The notion that Bitcoin is completely anonymous is a widespread one. It is also incorrect even though transactions involving Bitcoin do not involve the transmission of personal information. It is possible for Bitcoin owners to protect their identity to a certain extent, but not completely. An individual can spend Bitcoin without using their name but their transactions can be connected to the addresses whereby they receive Bitcoins. If those addresses are ever tied to their personal identity, all the transactions associated with them will be tied to their identity as well.
It is widely recommended that Bitcoin owners use a new address for each transaction. While this method does help with anonymity, it is flawed. For a better understanding of why Bitcoin cannot be truly anonymous, it is important to know how the cryptocurrency works.
Each Bitcoin transaction involves inputs and outputs with inputs being the addresses from which Bitcoin is sent. Each of the addresses has a private key and the Bitcoin can only be transferred using the private key from the address. The outputs are the addresses that receive the Bitcoin. Usually, a transaction requires Bitcoin to be moved from one or more inputs to one or more outputs.
Most transactions involve the merging several smaller inputs and outputs. If an individual controls two inputs of one Bitcoin each and they want to buy an item for 1.5 Bitcoin, then those inputs will be merged to make up one transaction. The transaction will also involve multiple outputs since a change address will be necessary. In the above example, the extra 0.5 Bitcoin will be sent to the buyer’s change address.
Ways in Which Bitcoin Anonymity Can be Compromised
- Connecting Nodes
The Bitcoin peer-to-peer network is not completely secure. It may be possible for attackers to connect multiple nodes and thus discover the origin of a transaction.
- Using Personal Identity
If a Bitcoin owner uses their personal identity in a Bitcoin transaction, this can also result in a loss of anonymity. For example, a delivery address for something ordered in an online store could connect the buyer’s name and home address to their Bitcoin. If any of the input addresses in the aforementioned Bitcoin transaction are tied to the buyer’s identity, all of the other addresses will be as well.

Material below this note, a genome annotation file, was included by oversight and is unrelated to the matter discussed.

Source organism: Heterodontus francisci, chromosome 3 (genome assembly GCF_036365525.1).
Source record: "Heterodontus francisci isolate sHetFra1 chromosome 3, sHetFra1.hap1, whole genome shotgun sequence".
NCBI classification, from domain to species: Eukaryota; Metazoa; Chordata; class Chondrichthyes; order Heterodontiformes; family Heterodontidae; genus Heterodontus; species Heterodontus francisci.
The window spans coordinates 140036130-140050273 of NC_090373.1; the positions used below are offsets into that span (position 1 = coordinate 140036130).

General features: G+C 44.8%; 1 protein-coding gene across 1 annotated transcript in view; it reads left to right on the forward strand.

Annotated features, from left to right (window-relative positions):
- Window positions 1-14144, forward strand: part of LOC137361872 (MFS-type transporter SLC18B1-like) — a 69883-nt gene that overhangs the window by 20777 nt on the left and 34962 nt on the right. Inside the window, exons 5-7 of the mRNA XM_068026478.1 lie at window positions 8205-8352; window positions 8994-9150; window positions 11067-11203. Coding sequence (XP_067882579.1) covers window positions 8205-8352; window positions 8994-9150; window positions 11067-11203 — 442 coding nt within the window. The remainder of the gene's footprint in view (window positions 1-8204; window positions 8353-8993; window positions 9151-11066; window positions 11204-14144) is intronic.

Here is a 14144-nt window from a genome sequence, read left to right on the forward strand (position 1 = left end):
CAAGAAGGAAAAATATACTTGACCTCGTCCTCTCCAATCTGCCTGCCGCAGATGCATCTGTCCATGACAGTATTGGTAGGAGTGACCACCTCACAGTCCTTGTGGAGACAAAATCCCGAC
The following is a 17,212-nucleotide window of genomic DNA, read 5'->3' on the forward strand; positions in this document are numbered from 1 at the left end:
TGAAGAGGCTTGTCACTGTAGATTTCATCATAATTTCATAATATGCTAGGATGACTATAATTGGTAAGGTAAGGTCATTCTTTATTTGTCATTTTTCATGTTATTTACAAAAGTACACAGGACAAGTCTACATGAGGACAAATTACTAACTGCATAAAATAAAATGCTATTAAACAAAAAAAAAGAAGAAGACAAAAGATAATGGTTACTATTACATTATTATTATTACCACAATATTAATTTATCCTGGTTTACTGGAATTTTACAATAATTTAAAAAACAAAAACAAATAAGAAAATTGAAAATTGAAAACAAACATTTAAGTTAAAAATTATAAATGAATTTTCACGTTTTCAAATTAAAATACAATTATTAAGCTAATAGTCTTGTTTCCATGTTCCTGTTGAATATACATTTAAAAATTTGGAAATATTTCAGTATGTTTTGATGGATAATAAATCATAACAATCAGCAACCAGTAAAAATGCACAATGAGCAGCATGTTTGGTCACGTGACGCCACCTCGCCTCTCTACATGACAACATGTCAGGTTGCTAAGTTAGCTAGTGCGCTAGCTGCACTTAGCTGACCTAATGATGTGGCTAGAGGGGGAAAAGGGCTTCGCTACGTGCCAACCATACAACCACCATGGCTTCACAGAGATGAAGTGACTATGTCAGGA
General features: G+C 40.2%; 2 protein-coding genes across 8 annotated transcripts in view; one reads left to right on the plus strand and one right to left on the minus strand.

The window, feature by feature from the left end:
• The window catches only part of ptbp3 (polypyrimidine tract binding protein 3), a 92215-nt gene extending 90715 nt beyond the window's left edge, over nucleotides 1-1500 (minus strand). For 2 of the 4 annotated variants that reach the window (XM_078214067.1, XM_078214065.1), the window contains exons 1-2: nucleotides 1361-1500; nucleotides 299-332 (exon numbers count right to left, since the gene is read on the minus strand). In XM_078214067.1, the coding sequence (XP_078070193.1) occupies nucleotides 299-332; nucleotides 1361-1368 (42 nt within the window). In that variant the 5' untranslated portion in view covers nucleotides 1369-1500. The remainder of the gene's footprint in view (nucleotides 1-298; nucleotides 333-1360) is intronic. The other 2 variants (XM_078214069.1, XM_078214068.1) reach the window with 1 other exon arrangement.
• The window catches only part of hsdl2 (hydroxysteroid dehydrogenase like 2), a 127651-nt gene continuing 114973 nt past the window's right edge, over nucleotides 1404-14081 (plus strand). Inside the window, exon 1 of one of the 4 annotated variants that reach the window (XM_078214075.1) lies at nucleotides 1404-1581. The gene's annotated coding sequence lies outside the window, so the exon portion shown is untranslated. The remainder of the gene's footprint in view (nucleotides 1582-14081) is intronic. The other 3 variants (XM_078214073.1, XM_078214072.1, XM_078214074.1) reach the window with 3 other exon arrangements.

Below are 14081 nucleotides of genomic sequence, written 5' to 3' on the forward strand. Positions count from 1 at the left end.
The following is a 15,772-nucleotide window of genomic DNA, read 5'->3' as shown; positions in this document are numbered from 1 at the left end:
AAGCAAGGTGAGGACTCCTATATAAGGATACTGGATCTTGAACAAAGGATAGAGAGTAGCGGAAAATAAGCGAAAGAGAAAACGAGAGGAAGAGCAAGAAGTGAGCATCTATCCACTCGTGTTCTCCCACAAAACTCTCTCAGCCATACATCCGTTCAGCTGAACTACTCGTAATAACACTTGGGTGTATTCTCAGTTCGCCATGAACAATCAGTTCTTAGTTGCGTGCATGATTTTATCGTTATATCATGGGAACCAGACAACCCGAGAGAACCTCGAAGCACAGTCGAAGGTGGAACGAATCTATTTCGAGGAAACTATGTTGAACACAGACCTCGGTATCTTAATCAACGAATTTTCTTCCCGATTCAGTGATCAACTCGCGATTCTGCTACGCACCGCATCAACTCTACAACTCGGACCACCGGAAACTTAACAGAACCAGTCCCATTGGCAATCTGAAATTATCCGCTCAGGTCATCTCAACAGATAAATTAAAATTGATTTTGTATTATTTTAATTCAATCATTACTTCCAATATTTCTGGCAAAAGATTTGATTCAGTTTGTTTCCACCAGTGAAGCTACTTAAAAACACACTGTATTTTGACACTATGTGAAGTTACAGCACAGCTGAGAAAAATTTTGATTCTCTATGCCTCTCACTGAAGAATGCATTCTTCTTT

- The Transaction Ledger
Bitcoin transactions are open to all, which means that addresses can be traced. This allows for a group of different Bitcoin addresses to be tied to a particular user. If just one address is tied to an individual’s identity then the others in that group can also be tied to their identity.
How to Enhance Bitcoin Anonymity
- Use More than One Wallet
Having multiple wallets can be compared to having several identities. There is a software that Bitcoin owners can use to control several wallets from the same interface (we will come back to that in a later guide).
- Use One of the Mixing Services
Mixing services blend users’ Bitcoins together. They send them out randomly to make it impossible to figure out the connections between inputs and outputs. While this works, it also requires Bitcoin owners to place a significant amount of trust in the mixing service. There is nothing to stop them from recording the transactions or absconding with all the Bitcoin.
- Use Online Wallets
Since these services store all the Bitcoin that has been entrusted to them together, it is possible to hide the original owners. This can only work if the wallet service is active. There is also a risk for losing the Bitcoins if the service shuts down or gets hacked.
As Bitcoin evolves, it is expected that there will be upgrades to improve anonymity. These upgrades include ways to keep addresses from being connected during a transaction. Researchers are also working on methods of combining random transactions as a means of enhancing privacy.
Fidelity Investments is Mining Cryptocurrency